The Defence Command Paper sets out the future for our armed forces

The release of the Defence Command Paper (DCP) marks the beginning of a significant and far-reaching evolution in how defence is equipped and operates

Defence Command Paper front cover.

The Integrated Review heralds a step change in how the UK engages and operates across the world. The Defence Command Paper has now set out what it means for defence. Strategic Command will be at the heart of the modernisation of the UK’s armed forces.

Why it was necessary

The threats of today are different from those we are used to. Our adversaries no longer only seek to challenge us in open, large-scale warfare, but instead seek to use activities below the threshold of open war.

There now exists a global competition over trade, values and interests, and the expansion of the internet and the development of new technologies have created more potential ways for our enemies to do us harm.

As they seek to exploit our vulnerabilities to further their causes and constantly compete with us, they are careful to avoid fights in the open unless they can deny us our advantages and are confident of victory.

What it means for defence

To keep the UK safe in this changing world, defence will be more active and globally engaged. We will work with our partners to address the challenges we face and secure the interests we share.

Each of the armed forces and Strategic Command are seeing increases in investment as defence begins a genuine transition to information age capability.

We will focus on speed, operating below the threshold of war to prevent conflict, and building resilience. With international co-operation and new technology at the heart of our approach, we will be more visible around the world; more engaged in countering threats, supporting our partners and advancing UK interests; and smarter in how we use communications and intelligence to deter our enemies.

More of the overall force will be deployed to support the UK and our allies’ interests, more of the time.

What it means for Strategic Command

There has been substantial investment in many areas for which Strategic Command is responsible.

Firstly, the importance of data and digitisation has been highlighted as critical to ensuring a modern, integrated defence which has information at the heart of how it will understand, decide and act.

Strategic Command, through Defence Digital will help deliver this by:

• developing our IT and communications systems or our digital backbone
• creating an artificial intelligence centre of excellence, as part of a wider digital foundry initiative
• growing our classified IT through the development of secret cloud technology.

The importance of understanding an increasingly complex world is recognised by the investments in Defence Intelligence (DI). Through DI, Strategic Command will lead on the application of artificial intelligence and autonomy – processing data faster, achieving deeper insights and making better decisions that outpace our adversaries. We will also lead the way in developing the UK Defence’s approach to information warfare.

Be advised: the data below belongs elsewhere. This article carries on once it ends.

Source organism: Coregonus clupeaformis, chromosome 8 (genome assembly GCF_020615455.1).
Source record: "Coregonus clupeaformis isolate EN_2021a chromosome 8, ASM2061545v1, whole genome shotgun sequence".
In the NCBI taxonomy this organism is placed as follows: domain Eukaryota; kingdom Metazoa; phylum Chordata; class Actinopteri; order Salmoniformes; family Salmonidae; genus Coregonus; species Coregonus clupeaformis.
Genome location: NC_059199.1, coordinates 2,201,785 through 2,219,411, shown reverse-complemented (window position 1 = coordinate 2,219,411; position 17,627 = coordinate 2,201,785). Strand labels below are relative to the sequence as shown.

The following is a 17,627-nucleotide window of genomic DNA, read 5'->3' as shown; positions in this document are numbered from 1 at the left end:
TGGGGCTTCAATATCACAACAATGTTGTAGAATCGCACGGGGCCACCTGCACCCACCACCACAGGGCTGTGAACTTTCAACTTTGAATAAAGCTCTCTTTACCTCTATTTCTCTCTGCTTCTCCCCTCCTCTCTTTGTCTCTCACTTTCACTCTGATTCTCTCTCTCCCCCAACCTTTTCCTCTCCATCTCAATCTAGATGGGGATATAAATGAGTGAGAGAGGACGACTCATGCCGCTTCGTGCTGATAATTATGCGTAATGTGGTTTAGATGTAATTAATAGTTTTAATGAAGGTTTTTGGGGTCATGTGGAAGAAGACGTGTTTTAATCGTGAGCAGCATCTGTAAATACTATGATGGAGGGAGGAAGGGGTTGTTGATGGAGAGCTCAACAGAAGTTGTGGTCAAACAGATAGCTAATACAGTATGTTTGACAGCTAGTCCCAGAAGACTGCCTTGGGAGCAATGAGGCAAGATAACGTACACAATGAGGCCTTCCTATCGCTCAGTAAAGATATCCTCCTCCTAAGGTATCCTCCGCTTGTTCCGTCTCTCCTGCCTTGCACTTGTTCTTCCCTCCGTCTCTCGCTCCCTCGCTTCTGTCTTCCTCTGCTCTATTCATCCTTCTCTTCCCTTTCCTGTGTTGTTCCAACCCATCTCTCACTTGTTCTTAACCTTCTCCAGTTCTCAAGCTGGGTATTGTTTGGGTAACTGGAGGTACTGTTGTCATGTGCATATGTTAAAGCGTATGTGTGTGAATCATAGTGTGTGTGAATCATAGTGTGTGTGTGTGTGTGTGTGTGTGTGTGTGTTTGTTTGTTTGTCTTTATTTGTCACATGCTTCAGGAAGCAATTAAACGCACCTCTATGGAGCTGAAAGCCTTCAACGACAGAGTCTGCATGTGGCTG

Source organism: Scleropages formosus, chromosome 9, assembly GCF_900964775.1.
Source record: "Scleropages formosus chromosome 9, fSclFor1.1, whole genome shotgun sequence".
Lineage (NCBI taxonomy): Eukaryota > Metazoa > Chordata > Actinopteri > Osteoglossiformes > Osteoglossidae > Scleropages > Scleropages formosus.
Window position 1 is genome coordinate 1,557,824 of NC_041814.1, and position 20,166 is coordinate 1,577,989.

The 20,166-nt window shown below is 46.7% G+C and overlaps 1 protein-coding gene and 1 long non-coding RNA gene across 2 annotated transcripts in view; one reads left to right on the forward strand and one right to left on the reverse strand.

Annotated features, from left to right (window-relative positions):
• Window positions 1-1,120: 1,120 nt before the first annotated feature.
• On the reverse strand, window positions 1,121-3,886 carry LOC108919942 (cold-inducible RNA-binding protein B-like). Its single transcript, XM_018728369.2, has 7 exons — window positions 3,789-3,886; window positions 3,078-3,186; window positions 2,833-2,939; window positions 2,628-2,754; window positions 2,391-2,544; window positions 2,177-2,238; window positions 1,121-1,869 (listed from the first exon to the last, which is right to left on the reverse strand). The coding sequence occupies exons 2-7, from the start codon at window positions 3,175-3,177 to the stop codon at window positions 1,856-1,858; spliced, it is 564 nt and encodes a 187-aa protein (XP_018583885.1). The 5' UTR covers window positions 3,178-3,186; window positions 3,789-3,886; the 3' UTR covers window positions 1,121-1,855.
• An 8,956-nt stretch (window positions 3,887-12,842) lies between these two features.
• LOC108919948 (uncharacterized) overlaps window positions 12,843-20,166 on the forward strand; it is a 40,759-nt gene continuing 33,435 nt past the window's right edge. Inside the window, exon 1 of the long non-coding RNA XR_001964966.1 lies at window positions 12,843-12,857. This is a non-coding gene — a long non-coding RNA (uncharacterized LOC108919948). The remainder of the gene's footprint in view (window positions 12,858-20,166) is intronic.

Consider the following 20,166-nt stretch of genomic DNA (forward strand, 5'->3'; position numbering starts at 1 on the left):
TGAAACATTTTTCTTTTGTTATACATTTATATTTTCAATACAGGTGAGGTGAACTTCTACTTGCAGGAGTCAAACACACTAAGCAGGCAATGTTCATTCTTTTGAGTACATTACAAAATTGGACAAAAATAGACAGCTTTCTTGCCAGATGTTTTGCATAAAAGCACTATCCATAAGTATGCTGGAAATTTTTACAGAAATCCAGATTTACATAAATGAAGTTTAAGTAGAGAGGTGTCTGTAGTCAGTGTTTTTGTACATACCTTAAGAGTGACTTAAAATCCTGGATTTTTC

In the cyber domain, we have secured key investments that recognise the domain as the most competitive and contested in the next 10 years. We will keep pace with our adversaries thanks to:

• investment in our cyber defence
• multi-year funding for the National Cyber Force
• the development of cyber skills through a cyber academy
• the establishment of a dedicated team to manage our activities in the electromagnetic environment.

Through our Directorate of Special Forces, we will ensure that our world-leading special forces continue to counter an expanding array of threats, including those in the sub-threshold environment. We will also enable closer integration and sharing of equipment capabilities between the special forces and other partners across government.

Our Defence Medical Services will continue to deliver world-class medical care, which best fits the future force. We will continue to work with our partners in the NHS, invest in medical innovation, and ensure that our medical personnel are managed properly.

Our newly formed Defence Support organisation will continue to deliver critical logistic support to operations around the world. They will begin modernisation programmes which will enhance decision making and the effectiveness and resilience of Support operations, to increase equipment availability and readiness. Through this change, Defence Support will ensure that our strategic base is efficient, modern and suited to the strategy of persistent engagement.

Our overseas bases are a critical to both supporting operations and in ensuring the vision of a more globally engaged defence. As such, we will see improvements to the capability and capacity of our overseas bases, and Strategic Command will continue to support them through the Directorate of Overseas Bases.

In the increasingly contested domain of space, we will work alongside RAF and newly formed Space Command as part of defence’s ambitions for space. Strategic Command will deliver the SKYNET 6 programme. A £5.2-billion investment to enhance our satellite communication capabilities, we will launch our first satellite in 2025 with plans to launch up to four more in the next decade.

There is also investment in an integrated synthetic and modelling enterprise, and the investment of £6.6-billion on research and development will support some game-changing technology development across Strategic Command.

This is an important moment for defence. With the prominent and growing roles of cyber, space, and special forces, Strategic Command will ensure our armed forces are better integrated, and able to compete in a changing world.

Strategic Command